Enter Ganeti, an open source virtualization management platform created by Google engineers. I never heard of it until one of the students that works for me at the OSUOSL mentioned it while he was being an intern at Google. The design and goal of Ganeti is to create a virtualization cluster that is stable, easy to use, and doesn't require expensive hardware.

So what makes it so awesome?

  • A master node controls all instances (virtual machines)
  • Built-in support for DRBD backed storage on all instances
  • Automated instance (virtual machine) deployment
  • Simple management tools all written in easy to read python
  • Responsive and helpful developer community
  • Works with both Xen and KVM

DRBD

The key feature that got me interested was the built-in DRBD support which enables us to have a "poor man's" SAN using local server storage. DRBD is essentially like having RAID1 over the network between two servers. It duplicates data between two block devices and keeps them in sync. Until recently, DRBD had to be built as an externel kernel module, but it was recently added to the mainline kernel in 2.6.33. Ganeti has a seamless DRBD integration and requires you to have little knowledge in the specific details of setting it up.

Centralized Instance Management

Before Ganeti, we had to look up which node an instance was located and it was difficult to see the whole cluster's state as a whole. During a crisis we would lose valuable time trying to locate a virtual machine, especially if it had been moved because of a hardware failure. Ganeti sets one node as a master and controls the other nodes via remote ssh commands and a restful API. You can switch which node is the master with one simple command and also recover a master node if it went offline. All ganeti commands must run on the master node.

Ganeti currently uses command line based interactions for all management tasks. However, it would not be difficult to create a web frontend to manage it. The OSUOSL actually has a working prototype of a django based web frontend that we'll eventually release once its out of alpha testing.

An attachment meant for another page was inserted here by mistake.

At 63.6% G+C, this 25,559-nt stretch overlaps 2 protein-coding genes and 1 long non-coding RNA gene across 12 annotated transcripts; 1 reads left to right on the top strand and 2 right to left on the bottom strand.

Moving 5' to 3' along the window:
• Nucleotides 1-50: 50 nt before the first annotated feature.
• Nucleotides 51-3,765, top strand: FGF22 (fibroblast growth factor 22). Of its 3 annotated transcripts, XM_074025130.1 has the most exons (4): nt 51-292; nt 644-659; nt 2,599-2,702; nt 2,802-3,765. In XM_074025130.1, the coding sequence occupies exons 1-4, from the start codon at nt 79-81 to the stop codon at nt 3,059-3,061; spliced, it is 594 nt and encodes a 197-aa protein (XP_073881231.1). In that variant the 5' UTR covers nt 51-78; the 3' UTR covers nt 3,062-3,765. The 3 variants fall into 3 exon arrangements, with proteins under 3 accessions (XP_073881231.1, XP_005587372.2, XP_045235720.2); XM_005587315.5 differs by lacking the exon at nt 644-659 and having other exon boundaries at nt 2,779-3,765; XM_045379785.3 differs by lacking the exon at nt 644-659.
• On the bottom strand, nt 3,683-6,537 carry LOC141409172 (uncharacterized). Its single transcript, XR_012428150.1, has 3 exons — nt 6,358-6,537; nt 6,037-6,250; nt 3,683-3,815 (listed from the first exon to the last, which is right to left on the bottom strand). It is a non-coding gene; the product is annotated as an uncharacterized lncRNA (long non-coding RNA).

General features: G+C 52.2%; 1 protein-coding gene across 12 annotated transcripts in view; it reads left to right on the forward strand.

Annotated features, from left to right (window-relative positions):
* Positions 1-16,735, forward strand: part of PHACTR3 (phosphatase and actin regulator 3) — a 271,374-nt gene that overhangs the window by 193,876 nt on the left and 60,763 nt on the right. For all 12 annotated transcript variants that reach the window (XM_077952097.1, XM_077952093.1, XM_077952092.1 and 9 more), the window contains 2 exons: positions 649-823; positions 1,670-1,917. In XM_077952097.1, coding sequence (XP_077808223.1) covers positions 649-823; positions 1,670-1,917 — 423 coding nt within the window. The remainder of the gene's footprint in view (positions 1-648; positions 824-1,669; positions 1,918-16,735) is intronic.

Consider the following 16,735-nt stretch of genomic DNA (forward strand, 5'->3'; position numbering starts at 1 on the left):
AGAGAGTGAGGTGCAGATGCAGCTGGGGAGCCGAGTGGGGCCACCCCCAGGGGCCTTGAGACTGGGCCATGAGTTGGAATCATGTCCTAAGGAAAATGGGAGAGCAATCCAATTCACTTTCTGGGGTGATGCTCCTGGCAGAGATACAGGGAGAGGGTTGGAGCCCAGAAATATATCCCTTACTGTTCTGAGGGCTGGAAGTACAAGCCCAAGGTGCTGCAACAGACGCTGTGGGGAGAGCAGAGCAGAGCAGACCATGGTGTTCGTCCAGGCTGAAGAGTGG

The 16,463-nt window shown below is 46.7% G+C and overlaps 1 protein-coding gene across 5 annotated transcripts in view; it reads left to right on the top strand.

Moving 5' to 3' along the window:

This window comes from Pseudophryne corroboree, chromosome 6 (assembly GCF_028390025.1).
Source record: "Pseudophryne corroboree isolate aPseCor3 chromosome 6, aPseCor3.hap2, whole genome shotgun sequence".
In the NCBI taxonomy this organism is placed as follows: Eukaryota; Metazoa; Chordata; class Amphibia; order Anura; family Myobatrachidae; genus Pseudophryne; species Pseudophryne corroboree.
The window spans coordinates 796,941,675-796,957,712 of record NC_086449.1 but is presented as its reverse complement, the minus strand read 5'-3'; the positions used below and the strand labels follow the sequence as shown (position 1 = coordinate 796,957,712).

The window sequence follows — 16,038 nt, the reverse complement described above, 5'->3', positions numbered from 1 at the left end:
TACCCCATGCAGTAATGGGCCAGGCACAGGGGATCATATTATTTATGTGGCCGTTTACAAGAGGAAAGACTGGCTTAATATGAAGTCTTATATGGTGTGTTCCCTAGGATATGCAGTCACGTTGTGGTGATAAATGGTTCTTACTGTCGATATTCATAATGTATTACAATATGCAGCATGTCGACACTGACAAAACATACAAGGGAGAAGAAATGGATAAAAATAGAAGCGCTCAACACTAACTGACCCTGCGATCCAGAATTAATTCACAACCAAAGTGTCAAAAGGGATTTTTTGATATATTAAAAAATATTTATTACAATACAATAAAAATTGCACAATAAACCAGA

Automated Deployment

Ganeti uses a set of bash scripts to create an instance on the fly. Each of these scripts is considered an OS definition and they include a debootstrap package by default. Since we use several different distributions, I decided to write my own OS definition using file system dumps instead of direct OS install scripts. This reduced the deployment time considerably to the point where we can deploy a new virtual machine in 30 seconds (not counting DRBD sync time). You can optionally use scripts to setup grub, serial, and networking during the deployment.

Developer Community

The developer community surrounding Ganeti is still quite small but they are very helpful and responsive. I've sent in several feature and bug requests on their tracker and usually have a response within 24hrs and even a committed patch withing 48 hours. The end users on the mailing lists are quite helpful and usually response quickly as well. Nothing is more important to me in a project than the health and responsiveness of the community.

OSUOSL use of Ganeti

We recently migrated all of our virtual machines to Ganeti using KVM from Xen. We went from using a 14 blade servers and 3 disk nodes to 4 1U servers with faster processors, disks, and RAM. We instantly noticed a 2 to 3 times performance boost in I/O and CPU. A part of boost was the change in the backend storage, another is KVM.

We currently host around 60 virtual machines total (~15 per node) and can host up to 90 VMS with our current hardware configuration. Adding an additional node is a simple task and takes only minutes once all the software is installed. The new server doesn't need to have the exact same specs however I would recommend using at least have similar types and speeds of disks and CPUs.

Summary

Ganeti is still young but has matured very quickly over the last year or so. It may not be the best solution for everyone but it seems to fit quite well at the OSUOSL. I'll be writing several posts that cover the basics of installing and using Ganeti. Additionally I'll cover some of the specific steps we took to deploy our cluster.

Mcollective & Xen : naughty things

eth0I already blogged about my experiments with mcollective & xen but I had something a little bigger in my mind. A friend had sent me a video showing some vmware neat features (DRS mainly) with VMs migrating through hypervisors automatically.

So I wrote a “proof of concept” of what you can do with an awesome tool like mcollective. The setup of this funny game is the following :

  • 1 box used a iSCSI target that serves volumes to the world
  • 2 xen hypervisors (lenny packages) using open-iscsi iSCSI initiator to connect to the target. VMs are stored in LVM, nothing fancy